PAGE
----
[FACA] and the Government in the Sunshine Act will also help ensure 
that the new process will be open to the public.
  On balance, I believe the managers' amendment should be supported. 
Again, I commend Senator Bond and Senator Bumpers for their openness to 
concerns about the bill. Since we first saw drafts a week or so ago, 
significant changes and improvements have been made. Given these 
changes, I will vote for the managers amendment. But given my concerns, 
let me also say that these provisions should not be modified by the 
House. If they are made more onerous, then they should not be 
supported. If House action leads to changes in conference, then the 
Senate should say no to the conference report.
  Let me clear up one fact about this legislation. A week and a half 
ago, on Thursday, March 7, 1996, Senator Bond stood here on the floor 
and described his hopes for a bipartisan agreement on this legislation. 
Our Minority Leader, Senator Daschle, agreed, saying that Democrats 
hoped to provide broad, if not unanimous, support for the final bill. 
Unfortunately, several other of our colleagues on the other side of the 
aisle then went on to accuse Democrats of delaying the bill and even of 
engaging in a filibuster. That could not be further from the truth.
  When the Small Business Committee considered the legislation on 
Wednesday, March 6, there was general agreement that a managers' 
amendment would be prepared for the bill. On the 7th, as we waited to 
see the proposed amendment, we were surprised to hear our Republican 
colleagues accusing Democrats of holding up the bill. As it turned out, 
I did not see the final proposed manager's amendment for another whole 
week--March 14, an entire week after Thursday the 7th. Far from 
Democrats holding up this legislation, the fact is that the managers of 
this bill were not ready to bring the bill to the floor until at least 
a full week after we were being accused of delay. I am definitely not 
criticizing the managers. Their careful deliberations are to be 
commended. But certainly, other Senators should not be falsely accused 
of delaying the bill, when they were only waiting to see the results of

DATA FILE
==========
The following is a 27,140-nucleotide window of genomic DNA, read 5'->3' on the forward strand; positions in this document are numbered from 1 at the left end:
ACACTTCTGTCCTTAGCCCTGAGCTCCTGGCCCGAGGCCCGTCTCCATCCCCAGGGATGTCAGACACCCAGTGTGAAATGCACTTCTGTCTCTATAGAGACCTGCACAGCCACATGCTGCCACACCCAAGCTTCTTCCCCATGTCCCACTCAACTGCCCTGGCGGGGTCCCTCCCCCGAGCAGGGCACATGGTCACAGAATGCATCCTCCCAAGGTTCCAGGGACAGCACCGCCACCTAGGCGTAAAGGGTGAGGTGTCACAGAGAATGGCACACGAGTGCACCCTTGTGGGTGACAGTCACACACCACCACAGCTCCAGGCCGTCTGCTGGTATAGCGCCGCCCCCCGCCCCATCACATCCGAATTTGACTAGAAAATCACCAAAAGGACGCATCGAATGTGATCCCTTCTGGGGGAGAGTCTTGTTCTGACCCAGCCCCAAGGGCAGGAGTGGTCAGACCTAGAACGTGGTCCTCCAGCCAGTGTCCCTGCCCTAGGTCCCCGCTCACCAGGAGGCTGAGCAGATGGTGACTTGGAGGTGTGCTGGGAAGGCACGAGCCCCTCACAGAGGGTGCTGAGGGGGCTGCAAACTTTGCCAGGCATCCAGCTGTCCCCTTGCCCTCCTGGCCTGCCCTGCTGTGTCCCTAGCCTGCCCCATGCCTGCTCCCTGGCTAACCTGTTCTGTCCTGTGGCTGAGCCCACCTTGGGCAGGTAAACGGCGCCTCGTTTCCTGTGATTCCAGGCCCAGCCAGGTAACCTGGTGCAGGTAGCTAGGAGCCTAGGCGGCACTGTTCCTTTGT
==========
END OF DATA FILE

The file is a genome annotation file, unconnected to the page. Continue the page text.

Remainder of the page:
those deliberations.
  I hope I have set the record straight. There was never a filibuster 
on this legislation. We are happy there is finally an agreement on the 
managers' amendment. We are pleased that we now have it and can move 
forward and quickly pass the legislation.
  I must say though, that once again, I am very disappointed in the 
rhetorical excesses of my colleagues on the other side of the aisle. 
Rather than even admit to working cooperatively, which is the case with 
the bipartisan bill before us, they tried to mislead the public about 
the status of this legislation. There certainly are enough instances 
where we honestly disagree, but here where we are working together, 
there is nothing to disagree about.
  We need more of the bipartisan cooperation seen in the work of 
Senators Bond and Bumpers and the other members of the Small Business 
Committee on this legislation. We need much less of partisan sniping.

            The Nickles-Reid Congressional Review Amendment

  S. 942 comes to the floor with an agreement to consider one other 
amendment. This is the Nickles-Reid Congressional Review legislation 
and I urge my colleagues to support this

[[Page S2312]]

amendment. We passed this legislation last year, as a substitute to the 
Regulatory Moratorium. Congressional Review will create more work for 
us, but its expedited legislative veto process will ensure 
congressional accountability for Federal agency rules. I believe we